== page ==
first_img Related: Leave this field empty if you’re human: The medical scribe approach is closely in line with the American Medical Association’s Steps Forward Team Documentation, which is all about “allowing doctors to spend more time with patients by sharing responsibilities with staff.” I believe that we are at the beginning of a massive shift that will lead to other professionals doing nearly all medical documentation chores while doctors focus on their patients.EHRs have value for collecting data about patients, providing safety checks, and making it easier for patients to their medical records. But as Jonathan Bush pointed out, the EHRs our country’s medical professionals use every day need to be better designed for easier use. A more important and more immediate fix is for most medical documentation to be done by professionals other than the doctors, so doctors can do what they were trained to do — focus on their patients.Jared Pelo, MD, is an emergency medicine physician and founder of iScribes, a medical scribes business based in Durham, N.C. Electronic health records ‘inflict enormous pain’ on doctors. It’ll take more than stopwatches to learn why The bold admission by athenahealth CEO Jonathan Bush that electronic health records (EHRs) “inflict enormous pain on our nation’s providers and care teams, turning caregivers into box-checkers and inadvertently limiting the private sector from innovating” caught my attention. Those are strong words from the head of a company that makes a widely used EHR.While Bush’s company is trying to design ways to decrease the amount of time that clinicians spend working on the EHR, here’s a more immediate and practical solution: medical scribes. Let these trained professionals interact with the EHR while doctors interact with their patients. First OpinionFixing electronic health records is good. Adding scribes is even better @JaredPelo By Jared Pelo Sept. 27, 2016 Reprints Related: Privacy Policy About the Author Reprints I became so convinced of the value of medical scribes that I started my own company, iScribes. It is one of several companies that train virtual medical scribes and connect them with health care systems.The medical scribe business is generally growing at internet startup speed because these professionals add significant value by letting doctors work with patients instead of the EHR. Across the industry, they document tens of thousands of patient encounters each month, saving doctors thousands of hours of medical documentation time. We’re also giving doctors their lives back. I know this because I often get emails like this one: “No more charts!! I can take my kids to school in the morning because I don’t have to get to the office an hour early to catch up on dictations.”center_img Newsletters Sign up for First Opinion A weekly digest of our opinion column, with insight from industry experts. Please enter a valid email address. When it came time to find my first job out of residency, I wanted to work in a clinic that had scribes. So I joined the main hospital of a small health system in central Virginia. Later, I became the medical director for the emergency department in a smaller hospital that didn’t have scribes. For the first time in my medical career, I had to do all of my own documentation.It was incredibly frustrating to sit and type while the waiting room filled with patients who needed my attention. Much of my time was consumed by medical documentation, which kept me from being a doctor for the patients who needed my help. I was the rate-limiting resource, not to mention the most expensive and most highly trained one. It’s like asking an airline pilot to fly the plane and also schedule the flight, assign the seats, and load and unload the bags.advertisement [email protected] I learned during medical school how onerous it is to document every detail of the work I did while seeing patients. Fortunately, I landed an emergency medicine residency at the University of Virginia, where every resident works with a medical scribe. These aren’t passive copyists, as medieval scribes mostly were. Instead, using mobile technology and a HIPAA-secure cloud, 21st century scribes follow their doctors to every encounter and do the clicking, typing, and record keeping while the doctors examine and talk with their patients.advertisement Jared Pelo Tags electronic health recordsmedical scribes Medical scribe Warren Lam (right) works on notes as Dr. Laura Burke (center) and Dr. Daniel Willner discuss a patient case at Beth Israel Deaconess Medical Center. Kayana Szymczak for STAT The pay is low, the typing nonstop, but the medical scribe business is booming last_img read more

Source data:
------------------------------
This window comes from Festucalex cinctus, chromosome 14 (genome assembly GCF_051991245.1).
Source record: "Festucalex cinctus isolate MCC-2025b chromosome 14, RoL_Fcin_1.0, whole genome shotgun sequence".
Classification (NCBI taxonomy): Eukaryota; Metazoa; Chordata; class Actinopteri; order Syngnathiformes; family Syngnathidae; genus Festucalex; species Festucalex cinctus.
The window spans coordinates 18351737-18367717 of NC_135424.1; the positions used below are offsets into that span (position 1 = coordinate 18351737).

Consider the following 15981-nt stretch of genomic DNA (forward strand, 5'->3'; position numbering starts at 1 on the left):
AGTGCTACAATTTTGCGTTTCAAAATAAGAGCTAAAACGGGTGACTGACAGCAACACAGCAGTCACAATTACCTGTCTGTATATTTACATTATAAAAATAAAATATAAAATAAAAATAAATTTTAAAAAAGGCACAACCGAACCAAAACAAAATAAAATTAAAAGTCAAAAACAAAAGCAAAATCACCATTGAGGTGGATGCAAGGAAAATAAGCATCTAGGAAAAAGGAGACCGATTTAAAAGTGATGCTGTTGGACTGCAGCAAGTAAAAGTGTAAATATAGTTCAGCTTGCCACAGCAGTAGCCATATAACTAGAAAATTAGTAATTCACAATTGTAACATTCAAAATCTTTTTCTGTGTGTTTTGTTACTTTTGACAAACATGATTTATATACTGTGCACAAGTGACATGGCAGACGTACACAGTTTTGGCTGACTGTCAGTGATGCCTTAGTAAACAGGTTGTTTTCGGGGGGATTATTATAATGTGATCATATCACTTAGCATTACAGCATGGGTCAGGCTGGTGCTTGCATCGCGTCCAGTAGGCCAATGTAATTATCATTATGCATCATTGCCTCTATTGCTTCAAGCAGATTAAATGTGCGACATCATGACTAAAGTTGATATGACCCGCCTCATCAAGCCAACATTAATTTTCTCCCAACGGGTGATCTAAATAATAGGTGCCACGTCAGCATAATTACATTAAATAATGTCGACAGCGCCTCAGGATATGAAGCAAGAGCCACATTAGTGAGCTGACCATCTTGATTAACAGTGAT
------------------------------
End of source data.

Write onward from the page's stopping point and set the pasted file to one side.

Zika-related defects showing up in babies months after birth